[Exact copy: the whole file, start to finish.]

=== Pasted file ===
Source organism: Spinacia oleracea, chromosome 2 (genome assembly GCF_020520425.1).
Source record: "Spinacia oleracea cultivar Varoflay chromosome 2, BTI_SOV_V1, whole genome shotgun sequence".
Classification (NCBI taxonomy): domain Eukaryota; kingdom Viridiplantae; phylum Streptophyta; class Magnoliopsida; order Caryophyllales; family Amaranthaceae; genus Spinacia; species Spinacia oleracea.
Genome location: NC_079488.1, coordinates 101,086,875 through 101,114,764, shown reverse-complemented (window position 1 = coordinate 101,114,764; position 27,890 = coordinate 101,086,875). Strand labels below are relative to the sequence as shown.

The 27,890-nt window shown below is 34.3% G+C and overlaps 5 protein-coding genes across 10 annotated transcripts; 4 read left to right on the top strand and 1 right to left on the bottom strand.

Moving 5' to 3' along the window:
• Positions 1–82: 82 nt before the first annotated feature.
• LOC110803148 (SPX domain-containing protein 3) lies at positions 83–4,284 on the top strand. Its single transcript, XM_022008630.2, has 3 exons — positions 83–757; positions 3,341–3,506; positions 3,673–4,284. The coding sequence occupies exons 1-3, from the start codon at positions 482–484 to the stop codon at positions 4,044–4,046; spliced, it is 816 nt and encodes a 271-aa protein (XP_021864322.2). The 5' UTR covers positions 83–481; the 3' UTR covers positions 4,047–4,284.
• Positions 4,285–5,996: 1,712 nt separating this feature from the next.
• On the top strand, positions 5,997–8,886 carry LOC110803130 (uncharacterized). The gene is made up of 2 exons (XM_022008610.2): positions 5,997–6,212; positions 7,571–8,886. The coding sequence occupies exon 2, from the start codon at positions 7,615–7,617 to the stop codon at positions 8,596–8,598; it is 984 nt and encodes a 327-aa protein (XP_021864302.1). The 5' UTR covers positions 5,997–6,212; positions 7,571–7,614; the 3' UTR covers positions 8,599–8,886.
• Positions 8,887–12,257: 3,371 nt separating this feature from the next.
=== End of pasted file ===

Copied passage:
Source organism: Spinacia oleracea, chromosome 2 (genome assembly GCF_020520425.1).
Source record: "Spinacia oleracea cultivar Varoflay chromosome 2, BTI_SOV_V1, whole genome shotgun sequence".
Classification (NCBI taxonomy): domain Eukaryota; kingdom Viridiplantae; phylum Streptophyta; class Magnoliopsida; order Caryophyllales; family Amaranthaceae; genus Spinacia; species Spinacia oleracea.
Genome location: NC_079488.1, coordinates 101,086,875 through 101,114,764, shown reverse-complemented (window position 1 = coordinate 101,114,764; position 27,890 = coordinate 101,086,875). Strand labels below are relative to the sequence as shown.

The 27,890-nt window shown below is 34.3% G+C and overlaps 5 protein-coding genes across 10 annotated transcripts; 4 read left to right on the top strand and 1 right to left on the bottom strand.

Moving 5' to 3' along the window:
• Positions 1–82: 82 nt before the first annotated feature.
• LOC110803148 (SPX domain-containing protein 3) lies at positions 83–4,284 on the top strand. Its single transcript, XM_022008630.2, has 3 exons — positions 83–757; positions 3,341–3,506; positions 3,673–4,284. The coding sequence occupies exons 1-3, from the start codon at positions 482–484 to the stop codon at positions 4,044–4,046; spliced, it is 816 nt and encodes a 271-aa protein (XP_021864322.2). The 5' UTR covers positions 83–481; the 3' UTR covers positions 4,047–4,284.
• Positions 4,285–5,996: 1,712 nt separating this feature from the next.
• On the top strand, positions 5,997–8,886 carry LOC110803130 (uncharacterized). The gene is made up of 2 exons (XM_022008610.2): positions 5,997–6,212; positions 7,571–8,886. The coding sequence occupies exon 2, from the start codon at positions 7,615–7,617 to the stop codon at positions 8,596–8,598; it is 984 nt and encodes a 327-aa protein (XP_021864302.1). The 5' UTR covers positions 5,997–6,212; positions 7,571–7,614; the 3' UTR covers positions 8,599–8,886.
• Positions 8,887–12,257: 3,371 nt separating this feature from the next.